Early warning systems are a seismologist's wet dream. Remember that these guys can't do math, and have no concept how shaking damages things. All they know is that these systems bring in lots of money, and they lobby the politicians relentlessly. Any money for this is taken out of strong ground motion recording.
They work like this: In an ideal world, you have a tiny fault rupture, at a pinpoint. It emits seismic waves, and is detected by seismometers, hopefully underwater for the Cascades. Your super-smart hardware, programmed by super-smart seismologists instantly characterizes the earthquake, giving the PGV at given distances. If it is going to cause damage to bullet trains and such, it gives a warning to all and their dogs, allowing them to totally save themselves before the actual shear body waves hit. This miracle is achieved through the magic of physics, in that the seismic waves are slower than the Internet.
Perhaps some of you smart ones begin to perceive the holes in this logic, but if you were that smart you wouldn't be reading this, you'd be writing it. :)
The system has an open-ended cost. You can be super-cheap for a few million, or you can go full-hog. For maximum efficiency you have to predict the exact earthquake you wish to catch.
Now, here's where physics starts to interfere with dreams. First of all, none of these people know about PGV, it's all PGA. That's the first horrendous mistake. But we must look at the grandaddy of such systems - Mexico City, where I have planned my stopover for my next trip, because I didn't want to stop at an American City, where people walk down the streets with assault rifles. Those big Mexican drug kings don't shoot where they eat. :)
Those smart Mexicans have planned for the exact same earthquake that hit them before. It was an M8 on the subduction zone far, far away from the city. There is no chance for any other type of earthquake -- maybe. That earthquake produced 20 cm/s on the shore and didn't damage any steam plants. By the time it hit the city, it was about 5 cm/s on rock. The whole city is on a really weird basin that not only focusses seismic waves for the rock, but then jiggles like jello on the soft soil. If you just consider PGV, it amplifies by a factor of 100.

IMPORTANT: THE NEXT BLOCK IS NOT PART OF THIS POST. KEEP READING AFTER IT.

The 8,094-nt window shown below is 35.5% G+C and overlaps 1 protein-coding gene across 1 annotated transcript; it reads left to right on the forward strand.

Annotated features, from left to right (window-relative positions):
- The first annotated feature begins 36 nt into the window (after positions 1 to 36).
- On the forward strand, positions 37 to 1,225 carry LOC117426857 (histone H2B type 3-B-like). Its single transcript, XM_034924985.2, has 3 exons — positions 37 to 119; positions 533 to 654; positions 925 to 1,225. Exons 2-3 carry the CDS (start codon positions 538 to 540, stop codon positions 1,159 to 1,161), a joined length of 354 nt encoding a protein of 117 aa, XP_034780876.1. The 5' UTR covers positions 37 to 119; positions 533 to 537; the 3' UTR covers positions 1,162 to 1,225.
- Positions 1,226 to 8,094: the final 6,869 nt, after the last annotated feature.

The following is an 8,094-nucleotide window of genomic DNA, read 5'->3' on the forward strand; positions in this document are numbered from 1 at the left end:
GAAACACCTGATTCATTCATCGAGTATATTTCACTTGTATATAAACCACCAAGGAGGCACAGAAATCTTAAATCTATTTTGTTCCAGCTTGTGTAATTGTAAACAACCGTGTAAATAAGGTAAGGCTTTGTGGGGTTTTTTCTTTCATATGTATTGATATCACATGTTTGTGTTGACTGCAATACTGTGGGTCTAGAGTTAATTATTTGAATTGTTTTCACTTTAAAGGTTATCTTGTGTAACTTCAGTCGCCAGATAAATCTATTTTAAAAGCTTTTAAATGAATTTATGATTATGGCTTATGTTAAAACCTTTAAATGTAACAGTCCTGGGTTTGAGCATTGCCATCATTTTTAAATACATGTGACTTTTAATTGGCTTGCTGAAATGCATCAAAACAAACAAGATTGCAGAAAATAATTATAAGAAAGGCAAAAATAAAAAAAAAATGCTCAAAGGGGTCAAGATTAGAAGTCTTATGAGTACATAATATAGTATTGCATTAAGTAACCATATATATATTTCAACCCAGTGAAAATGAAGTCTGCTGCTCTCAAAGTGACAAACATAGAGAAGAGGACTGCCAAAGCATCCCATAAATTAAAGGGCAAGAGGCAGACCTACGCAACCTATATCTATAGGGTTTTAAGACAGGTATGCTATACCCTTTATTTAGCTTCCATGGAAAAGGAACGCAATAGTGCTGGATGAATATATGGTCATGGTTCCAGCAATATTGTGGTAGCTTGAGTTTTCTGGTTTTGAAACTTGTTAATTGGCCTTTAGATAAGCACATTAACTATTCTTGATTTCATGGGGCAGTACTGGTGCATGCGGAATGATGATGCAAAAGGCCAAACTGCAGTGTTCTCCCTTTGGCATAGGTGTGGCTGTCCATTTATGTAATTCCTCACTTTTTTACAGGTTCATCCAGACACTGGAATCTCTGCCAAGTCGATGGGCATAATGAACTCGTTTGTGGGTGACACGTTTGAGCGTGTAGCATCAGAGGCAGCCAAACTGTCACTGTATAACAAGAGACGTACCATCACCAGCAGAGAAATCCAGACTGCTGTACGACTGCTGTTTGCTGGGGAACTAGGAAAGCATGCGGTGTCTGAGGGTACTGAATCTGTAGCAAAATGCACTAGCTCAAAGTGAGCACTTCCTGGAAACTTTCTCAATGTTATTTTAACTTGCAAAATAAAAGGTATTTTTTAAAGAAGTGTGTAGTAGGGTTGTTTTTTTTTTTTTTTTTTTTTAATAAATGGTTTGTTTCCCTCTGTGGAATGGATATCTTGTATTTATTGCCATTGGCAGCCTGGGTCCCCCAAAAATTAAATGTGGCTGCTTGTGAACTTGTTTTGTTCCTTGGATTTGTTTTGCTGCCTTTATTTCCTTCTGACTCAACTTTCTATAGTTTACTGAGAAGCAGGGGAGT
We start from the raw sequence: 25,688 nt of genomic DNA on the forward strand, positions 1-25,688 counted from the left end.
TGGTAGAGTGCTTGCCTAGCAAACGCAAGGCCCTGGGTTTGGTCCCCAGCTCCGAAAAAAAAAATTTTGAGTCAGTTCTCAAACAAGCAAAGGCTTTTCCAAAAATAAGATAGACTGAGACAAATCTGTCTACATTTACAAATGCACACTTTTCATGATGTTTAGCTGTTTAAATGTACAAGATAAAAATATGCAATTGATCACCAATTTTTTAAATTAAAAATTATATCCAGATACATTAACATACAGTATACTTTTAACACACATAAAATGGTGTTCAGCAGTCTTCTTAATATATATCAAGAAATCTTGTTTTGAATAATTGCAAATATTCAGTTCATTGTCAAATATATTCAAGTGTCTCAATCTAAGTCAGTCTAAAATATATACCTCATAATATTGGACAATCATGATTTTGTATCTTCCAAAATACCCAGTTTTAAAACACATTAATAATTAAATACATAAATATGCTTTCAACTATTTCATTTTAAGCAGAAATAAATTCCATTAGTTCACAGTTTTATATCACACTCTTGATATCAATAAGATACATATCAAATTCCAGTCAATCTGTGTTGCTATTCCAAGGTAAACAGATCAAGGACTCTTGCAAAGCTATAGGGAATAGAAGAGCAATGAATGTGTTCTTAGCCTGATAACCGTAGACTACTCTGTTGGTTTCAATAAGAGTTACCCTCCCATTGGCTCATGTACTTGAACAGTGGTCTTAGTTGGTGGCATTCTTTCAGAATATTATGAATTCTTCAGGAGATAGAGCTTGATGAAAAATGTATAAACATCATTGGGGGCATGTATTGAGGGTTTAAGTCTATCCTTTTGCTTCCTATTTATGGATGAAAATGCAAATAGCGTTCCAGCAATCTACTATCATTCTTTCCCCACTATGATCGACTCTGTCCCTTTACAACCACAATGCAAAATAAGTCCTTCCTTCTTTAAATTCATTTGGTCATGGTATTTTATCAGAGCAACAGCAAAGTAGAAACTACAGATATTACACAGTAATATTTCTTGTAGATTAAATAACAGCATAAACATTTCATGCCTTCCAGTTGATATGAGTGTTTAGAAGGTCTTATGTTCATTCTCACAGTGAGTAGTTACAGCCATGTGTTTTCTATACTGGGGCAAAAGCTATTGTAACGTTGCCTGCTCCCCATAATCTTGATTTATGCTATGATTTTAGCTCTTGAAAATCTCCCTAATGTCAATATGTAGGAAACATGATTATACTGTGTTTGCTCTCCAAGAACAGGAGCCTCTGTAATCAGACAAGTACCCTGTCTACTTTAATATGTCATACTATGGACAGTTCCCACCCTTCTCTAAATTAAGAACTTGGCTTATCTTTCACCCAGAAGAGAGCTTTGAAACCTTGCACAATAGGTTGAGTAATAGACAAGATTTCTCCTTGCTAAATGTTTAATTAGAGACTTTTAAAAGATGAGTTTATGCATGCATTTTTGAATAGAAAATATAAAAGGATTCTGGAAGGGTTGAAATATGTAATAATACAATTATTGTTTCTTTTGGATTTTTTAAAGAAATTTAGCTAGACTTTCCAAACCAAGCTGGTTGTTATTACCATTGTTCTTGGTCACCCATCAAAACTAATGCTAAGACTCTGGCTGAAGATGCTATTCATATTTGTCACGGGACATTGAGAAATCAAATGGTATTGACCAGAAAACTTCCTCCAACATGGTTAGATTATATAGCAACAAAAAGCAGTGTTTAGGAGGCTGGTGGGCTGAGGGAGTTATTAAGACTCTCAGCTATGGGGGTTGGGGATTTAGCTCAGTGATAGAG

It knocked down a lot of cheap government pancake concrete buildings, but didn't touch the bank towers. They now have an early warning system that nobody can access, but many are working on that. Let's assume that soon everybody+dog gets the warning "You're about to die!". What do they do?
So, we got that problem, but what goes into the 'Die!' message? The seismometers have to pick up the motions, which is difficult because they clip for large earthquakes. Then they must determine the size. For a regular earthquake, this takes a long time, since you must get information from around the world, and the seismic waves take a while to get there. Unless you predict 'exactly' what the fault rupture is going to do, you can't do it. Fault ruptures are horribly complex things, starting, stopping, putting out little motion, and then a lot.
So that means a lot of false alarms. Think of the guy on the Portland beach. He gets the 'Die Sucka' warning. He phones his wife "Sorry, take care of my two other mistresses, and my bastard children." Boy is he going to be mad if it's a false alarm!
Think of cell phones when this message goes out. The first few people are instantly going to phone other people, the whole system will die before the earthquake even hits. Wow.
Well, there's whole bunch of other things, and there is no real benefit. You don't think trains can't take a lateral hit? Is it worth turning off the power grid? And there's the fact that the next earthquake won't be exactly as predicted, it's all useless for the one right under the basin.
This is also a stupidity that will get a lot of people killed because it instils a moral hazard. Why do anything else when you are protected by a warning system? Japan fell into that one for Kobe.
That's enough, I'm getting depressed....